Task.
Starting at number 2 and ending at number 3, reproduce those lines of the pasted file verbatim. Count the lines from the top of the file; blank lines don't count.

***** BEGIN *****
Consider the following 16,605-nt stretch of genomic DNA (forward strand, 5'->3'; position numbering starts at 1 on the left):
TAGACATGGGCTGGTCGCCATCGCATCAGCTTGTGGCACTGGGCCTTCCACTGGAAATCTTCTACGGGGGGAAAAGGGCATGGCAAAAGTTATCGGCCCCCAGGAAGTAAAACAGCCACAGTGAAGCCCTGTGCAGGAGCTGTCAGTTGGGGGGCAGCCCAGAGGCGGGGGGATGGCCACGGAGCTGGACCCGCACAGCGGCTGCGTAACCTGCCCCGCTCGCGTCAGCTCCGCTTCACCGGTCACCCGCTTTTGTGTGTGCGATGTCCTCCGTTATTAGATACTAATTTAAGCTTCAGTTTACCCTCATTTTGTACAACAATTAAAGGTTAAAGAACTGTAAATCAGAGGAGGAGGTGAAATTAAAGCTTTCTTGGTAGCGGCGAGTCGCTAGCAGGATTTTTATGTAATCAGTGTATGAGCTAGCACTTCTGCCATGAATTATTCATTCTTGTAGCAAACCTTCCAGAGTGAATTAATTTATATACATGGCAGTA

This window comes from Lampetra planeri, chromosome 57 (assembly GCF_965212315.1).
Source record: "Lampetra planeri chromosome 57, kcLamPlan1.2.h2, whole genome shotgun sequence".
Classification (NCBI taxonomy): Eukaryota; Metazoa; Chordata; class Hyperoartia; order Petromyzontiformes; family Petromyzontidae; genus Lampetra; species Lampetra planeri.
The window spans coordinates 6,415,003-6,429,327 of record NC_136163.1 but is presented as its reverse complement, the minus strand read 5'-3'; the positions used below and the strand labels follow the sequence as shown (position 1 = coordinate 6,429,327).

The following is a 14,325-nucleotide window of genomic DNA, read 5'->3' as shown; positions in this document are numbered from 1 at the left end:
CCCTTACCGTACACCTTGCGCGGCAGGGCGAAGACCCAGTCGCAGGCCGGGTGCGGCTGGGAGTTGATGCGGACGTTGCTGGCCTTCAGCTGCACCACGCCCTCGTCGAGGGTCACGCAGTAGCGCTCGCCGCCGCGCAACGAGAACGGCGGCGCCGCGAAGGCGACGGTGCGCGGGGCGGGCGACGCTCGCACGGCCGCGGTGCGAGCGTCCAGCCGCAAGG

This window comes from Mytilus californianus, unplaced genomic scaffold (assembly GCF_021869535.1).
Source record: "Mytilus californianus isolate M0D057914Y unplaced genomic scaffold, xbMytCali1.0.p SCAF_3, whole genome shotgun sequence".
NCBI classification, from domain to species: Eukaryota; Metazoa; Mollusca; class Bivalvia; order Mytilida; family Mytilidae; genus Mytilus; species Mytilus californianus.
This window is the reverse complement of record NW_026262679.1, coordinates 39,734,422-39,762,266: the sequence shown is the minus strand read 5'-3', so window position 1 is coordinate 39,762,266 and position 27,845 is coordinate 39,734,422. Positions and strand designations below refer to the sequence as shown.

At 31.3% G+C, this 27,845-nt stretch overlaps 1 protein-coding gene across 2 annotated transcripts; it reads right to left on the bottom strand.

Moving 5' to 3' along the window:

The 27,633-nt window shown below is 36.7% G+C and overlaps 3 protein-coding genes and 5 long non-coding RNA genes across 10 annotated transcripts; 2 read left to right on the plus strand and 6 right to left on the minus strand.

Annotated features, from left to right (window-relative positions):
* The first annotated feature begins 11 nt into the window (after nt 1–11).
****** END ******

TAGACATGGGCTGGTCGCCATCGCATCAGCTTGTGGCACTGGGCCTTCCACTGGAAATCTTCTACGGGGGGAAAAGGGCATGGCAAAAGTTATCGGCCCCCAGGAAGTAAAACAGCCACAGTGAAGCCCTGTGCAGGAGCTGTCAGTTGGGGGGCAGCCCAGAGGCGGGGGGATGGCCACGGAGCTGGACCCGCACAGCGGCTGCGTAACCTGCCCCGCTCGCGTCAGCTCCGCTTCACCGGTCACCCGCTTTTGTGTGTGCGATGTCCTCCGTTATTAGATACTAATTTAAGCTTCAGTTTACCCTCATTTTGTACAACAATTAAAGGTTAAAGAACTGTAAATCAGAGGAGGAGGTGAAATTAAAGCTTTCTTGGTAGCGGCGAGTCGCTAGCAGGATTTTTATGTAATCAGTGTATGAGCTAGCACTTCTGCCATGAATTATTCATTCTTGTAGCAAACCTTCCAGAGTGAATTAATTTATATACATGGCAGTA

This window comes from Lampetra planeri, chromosome 57 (assembly GCF_965212315.1).